Last week I attended a workshop on “backwards” course design: planning courses by identifying the big ideas or main concepts that we want students to master, and then creating assignments by which students can demonstrate that they have mastered these concepts. As basic as this might sound, it’s a radical departure from the default method of syllabus construction in which we cram the books we’ve already ordered into the available weeks of the semester. None of this is new to me, but I need to be reminded every semester.
There’s a lot of resistance to changing the way we design our courses; after all, we all want to cover as much material as possible: it is all so important. Yet much evidence  suggests that college students do not absorb all of the knowledge we present to them, and often graduate without grasping core concepts (such as basic scientific principles ), even those in which they have received high marks. Recent work in the neuroscience of learning tells us that students can only process a limited amount of new information.
What do we most want our students to comprehend at the end of the semester? What do we want them to remember in five or even ten years? Recent political attacks on public education in Wisconsin have caused me view my students not just as our majors, or even graduates, but as future citizens and voters. I would like my students to understand the value of the humanities, not as a collection of texts, but as a practice of careful, rigorous reading and as an awareness of rhetorical style.
In order to accomplish this, I’ve decided that next semester I will decrease *slightly* the reading load in my novels course in order to add more assignments where students can hone their analytical skills. I will also include reflective papers where they’re asked to connect 18th and 19th century British literature to their own lives.
As I carefully consider how to link the main concepts of my disciplines to concrete assignments, I wonder how well I “align” my own values to the energy I invest every day. How many of the actions that I perform daily are directly linked to what’s most important to me, to who I want to become? How does one “backwards design” one’s own life? Not to sound morbid, but you start at the end.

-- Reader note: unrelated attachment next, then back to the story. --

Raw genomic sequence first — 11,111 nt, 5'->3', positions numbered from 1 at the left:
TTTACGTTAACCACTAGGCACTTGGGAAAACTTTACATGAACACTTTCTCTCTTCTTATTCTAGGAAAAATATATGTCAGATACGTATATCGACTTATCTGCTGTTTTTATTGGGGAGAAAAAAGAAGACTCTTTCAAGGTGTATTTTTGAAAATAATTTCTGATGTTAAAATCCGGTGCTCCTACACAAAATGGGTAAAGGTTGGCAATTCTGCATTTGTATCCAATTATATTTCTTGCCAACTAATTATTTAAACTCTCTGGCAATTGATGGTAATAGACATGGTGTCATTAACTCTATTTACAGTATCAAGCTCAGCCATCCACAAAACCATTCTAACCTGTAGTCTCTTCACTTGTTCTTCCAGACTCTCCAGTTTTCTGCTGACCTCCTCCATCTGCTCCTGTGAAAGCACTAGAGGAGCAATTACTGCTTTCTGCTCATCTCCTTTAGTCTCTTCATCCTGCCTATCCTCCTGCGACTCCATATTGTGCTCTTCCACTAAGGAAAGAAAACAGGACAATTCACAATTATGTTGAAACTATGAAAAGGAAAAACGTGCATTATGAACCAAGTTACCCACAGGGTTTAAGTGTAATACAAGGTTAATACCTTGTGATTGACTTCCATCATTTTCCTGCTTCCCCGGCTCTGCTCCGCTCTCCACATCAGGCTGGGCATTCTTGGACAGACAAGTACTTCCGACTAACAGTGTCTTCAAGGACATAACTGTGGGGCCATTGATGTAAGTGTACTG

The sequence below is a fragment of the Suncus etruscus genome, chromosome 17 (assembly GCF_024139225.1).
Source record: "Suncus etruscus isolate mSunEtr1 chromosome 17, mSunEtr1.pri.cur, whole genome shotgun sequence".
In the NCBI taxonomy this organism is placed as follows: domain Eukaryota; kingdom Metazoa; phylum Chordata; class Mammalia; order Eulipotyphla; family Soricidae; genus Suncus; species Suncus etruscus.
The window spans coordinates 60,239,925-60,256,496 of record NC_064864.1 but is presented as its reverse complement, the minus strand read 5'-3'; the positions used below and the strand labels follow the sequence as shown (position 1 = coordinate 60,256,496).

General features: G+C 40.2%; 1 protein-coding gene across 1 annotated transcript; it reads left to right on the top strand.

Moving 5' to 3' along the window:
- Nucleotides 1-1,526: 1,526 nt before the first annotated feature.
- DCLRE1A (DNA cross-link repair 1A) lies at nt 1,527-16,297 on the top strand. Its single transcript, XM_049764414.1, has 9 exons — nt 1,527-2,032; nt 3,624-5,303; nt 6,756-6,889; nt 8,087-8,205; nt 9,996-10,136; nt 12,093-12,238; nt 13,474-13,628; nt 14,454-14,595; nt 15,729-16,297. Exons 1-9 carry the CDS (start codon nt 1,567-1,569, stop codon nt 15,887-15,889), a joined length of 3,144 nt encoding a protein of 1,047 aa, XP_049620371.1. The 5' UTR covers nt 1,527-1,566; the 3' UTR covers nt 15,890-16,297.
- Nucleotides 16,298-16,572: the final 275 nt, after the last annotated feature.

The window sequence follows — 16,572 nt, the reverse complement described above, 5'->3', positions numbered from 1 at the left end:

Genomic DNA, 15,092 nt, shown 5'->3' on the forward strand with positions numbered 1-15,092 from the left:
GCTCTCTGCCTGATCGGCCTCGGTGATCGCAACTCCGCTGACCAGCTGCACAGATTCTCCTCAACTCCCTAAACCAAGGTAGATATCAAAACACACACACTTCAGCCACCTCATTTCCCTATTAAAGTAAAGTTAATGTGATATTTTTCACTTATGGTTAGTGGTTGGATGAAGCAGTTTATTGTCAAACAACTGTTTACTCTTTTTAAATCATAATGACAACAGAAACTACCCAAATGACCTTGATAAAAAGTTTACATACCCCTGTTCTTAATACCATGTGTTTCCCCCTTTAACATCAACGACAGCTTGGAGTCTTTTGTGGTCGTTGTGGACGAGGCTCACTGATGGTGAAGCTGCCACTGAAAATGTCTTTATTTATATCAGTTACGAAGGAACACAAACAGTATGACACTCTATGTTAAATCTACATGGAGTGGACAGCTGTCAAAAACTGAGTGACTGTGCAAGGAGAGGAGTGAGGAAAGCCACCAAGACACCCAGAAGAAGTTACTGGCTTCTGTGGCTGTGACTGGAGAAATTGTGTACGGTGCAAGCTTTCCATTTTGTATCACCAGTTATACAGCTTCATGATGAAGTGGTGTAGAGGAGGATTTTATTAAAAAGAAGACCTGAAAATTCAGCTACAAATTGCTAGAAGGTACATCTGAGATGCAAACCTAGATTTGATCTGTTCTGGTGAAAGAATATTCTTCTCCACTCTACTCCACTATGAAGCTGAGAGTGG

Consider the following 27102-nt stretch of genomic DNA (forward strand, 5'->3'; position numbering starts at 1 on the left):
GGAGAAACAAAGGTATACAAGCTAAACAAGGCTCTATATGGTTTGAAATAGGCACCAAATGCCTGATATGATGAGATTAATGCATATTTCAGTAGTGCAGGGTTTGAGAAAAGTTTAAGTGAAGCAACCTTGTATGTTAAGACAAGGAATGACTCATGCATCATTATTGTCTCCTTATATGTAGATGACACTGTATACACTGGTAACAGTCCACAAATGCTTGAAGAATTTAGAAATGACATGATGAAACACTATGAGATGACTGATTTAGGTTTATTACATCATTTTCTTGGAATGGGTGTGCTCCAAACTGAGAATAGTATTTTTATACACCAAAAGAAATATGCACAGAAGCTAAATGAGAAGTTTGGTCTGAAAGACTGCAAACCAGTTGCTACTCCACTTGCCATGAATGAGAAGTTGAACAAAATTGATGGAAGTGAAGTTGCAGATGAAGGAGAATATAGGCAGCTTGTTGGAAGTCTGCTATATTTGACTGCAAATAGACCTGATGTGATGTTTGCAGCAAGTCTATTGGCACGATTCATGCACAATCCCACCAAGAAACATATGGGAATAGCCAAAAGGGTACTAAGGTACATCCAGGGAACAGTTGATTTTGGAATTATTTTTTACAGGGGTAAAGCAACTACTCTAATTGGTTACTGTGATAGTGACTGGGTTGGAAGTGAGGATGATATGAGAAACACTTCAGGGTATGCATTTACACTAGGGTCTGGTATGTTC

I had the privilege of being with my father when he died and the image of that spare hospital room stays with me. At some point, hopefully not too soon, I will be in a similar room. Will I wish I had spoken more at department meetings, padded my resume, or stayed later at work? Probably not, unless these activities had been in pursuit of becoming the person I wanted to become. It’s hard to let go of the details, schedules and endless tasks. And of course many of these things must be done.
After my father died I packed his old white sneakers, a tattered paperback copy of Anna Karenina, his wire framed glasses, and some clothes into a brown paper bag the hospital provided. I felt sorry for myself carrying that bag out to the car -- for god’s sake, couldn’t the expensive cancer research hospital at least provide, I don’t know, nicer bags for the deceased person’s things? But my father hadn’t felt much self pity or rage or regret: he hadn’t become rich or famous or even happily married: he had spent his time becoming himself.